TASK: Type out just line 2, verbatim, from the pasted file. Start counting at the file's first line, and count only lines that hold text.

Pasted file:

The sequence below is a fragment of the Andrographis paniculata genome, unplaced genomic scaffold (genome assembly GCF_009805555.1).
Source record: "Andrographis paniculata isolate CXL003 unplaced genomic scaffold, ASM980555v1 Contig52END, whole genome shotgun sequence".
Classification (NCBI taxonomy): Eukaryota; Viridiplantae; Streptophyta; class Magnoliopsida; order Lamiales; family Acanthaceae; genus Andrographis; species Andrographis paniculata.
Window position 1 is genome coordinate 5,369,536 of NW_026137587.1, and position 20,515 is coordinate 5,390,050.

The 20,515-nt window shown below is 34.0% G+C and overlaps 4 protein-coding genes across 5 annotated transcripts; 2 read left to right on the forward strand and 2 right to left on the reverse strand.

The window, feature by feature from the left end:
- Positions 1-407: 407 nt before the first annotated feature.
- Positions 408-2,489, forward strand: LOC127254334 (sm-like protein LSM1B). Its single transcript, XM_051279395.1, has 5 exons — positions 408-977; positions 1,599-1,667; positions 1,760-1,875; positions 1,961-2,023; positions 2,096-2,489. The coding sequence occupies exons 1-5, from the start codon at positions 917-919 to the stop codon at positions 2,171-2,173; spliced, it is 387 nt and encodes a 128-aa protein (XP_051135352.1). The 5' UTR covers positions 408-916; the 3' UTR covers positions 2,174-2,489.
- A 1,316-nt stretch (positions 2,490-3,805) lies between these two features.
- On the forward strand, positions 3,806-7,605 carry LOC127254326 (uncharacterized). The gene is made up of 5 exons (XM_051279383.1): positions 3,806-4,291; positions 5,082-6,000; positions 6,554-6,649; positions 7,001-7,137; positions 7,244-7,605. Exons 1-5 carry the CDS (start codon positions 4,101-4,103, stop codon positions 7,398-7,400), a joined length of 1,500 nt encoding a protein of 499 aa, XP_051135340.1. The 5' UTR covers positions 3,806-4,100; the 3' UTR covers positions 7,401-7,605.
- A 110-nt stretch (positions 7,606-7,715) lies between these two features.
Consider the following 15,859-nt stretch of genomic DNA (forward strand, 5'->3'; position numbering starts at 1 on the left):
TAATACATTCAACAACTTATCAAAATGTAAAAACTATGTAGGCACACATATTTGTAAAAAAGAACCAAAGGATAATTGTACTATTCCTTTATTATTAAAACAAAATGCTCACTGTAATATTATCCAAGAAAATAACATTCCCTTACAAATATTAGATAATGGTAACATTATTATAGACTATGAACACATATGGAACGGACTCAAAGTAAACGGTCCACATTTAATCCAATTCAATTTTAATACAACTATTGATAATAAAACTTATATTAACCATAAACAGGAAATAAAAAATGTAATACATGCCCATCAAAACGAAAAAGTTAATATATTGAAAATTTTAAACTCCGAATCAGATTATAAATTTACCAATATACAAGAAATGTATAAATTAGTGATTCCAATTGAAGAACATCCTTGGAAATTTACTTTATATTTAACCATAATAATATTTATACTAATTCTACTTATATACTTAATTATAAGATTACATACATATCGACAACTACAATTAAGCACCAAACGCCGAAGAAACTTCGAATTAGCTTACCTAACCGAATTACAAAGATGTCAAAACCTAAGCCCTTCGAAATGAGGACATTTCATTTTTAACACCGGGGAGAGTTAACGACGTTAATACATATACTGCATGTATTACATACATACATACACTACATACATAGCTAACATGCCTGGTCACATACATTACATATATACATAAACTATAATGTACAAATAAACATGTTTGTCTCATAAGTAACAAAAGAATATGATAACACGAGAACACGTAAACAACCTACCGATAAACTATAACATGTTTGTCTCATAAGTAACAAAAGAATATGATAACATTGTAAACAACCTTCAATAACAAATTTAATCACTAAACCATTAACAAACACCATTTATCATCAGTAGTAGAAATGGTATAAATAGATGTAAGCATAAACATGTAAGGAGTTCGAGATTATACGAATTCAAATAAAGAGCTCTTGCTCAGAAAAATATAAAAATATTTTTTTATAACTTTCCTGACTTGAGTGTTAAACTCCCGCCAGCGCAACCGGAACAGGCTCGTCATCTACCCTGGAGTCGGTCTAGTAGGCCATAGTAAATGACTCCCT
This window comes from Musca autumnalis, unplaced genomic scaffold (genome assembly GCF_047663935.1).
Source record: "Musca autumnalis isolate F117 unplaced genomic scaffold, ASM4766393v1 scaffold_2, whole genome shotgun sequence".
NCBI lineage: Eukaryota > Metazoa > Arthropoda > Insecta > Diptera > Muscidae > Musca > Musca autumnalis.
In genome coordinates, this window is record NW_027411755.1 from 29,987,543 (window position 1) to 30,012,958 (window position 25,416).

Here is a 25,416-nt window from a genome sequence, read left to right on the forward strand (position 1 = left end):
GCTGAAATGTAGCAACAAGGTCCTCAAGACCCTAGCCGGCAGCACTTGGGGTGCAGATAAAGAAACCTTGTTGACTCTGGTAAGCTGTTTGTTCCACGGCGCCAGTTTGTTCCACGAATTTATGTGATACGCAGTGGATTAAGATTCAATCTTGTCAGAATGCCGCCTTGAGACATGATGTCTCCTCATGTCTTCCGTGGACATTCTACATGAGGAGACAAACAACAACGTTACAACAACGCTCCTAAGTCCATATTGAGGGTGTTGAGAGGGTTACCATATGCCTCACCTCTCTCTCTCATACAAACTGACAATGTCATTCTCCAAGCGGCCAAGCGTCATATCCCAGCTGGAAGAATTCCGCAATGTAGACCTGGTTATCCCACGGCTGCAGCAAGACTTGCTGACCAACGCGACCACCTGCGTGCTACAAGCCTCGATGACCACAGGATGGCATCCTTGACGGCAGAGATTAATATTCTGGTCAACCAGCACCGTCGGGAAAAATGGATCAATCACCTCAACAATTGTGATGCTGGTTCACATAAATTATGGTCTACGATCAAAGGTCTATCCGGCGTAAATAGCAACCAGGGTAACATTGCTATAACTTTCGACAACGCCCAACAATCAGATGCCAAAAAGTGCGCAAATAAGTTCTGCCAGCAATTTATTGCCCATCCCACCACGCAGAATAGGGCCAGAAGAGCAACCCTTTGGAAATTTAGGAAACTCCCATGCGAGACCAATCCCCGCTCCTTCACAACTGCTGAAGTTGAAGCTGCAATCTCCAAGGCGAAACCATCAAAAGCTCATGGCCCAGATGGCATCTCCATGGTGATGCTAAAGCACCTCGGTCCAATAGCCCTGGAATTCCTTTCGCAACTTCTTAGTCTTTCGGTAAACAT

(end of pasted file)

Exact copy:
Source record: "Andrographis paniculata isolate CXL003 unplaced genomic scaffold, ASM980555v1 Contig52END, whole genome shotgun sequence".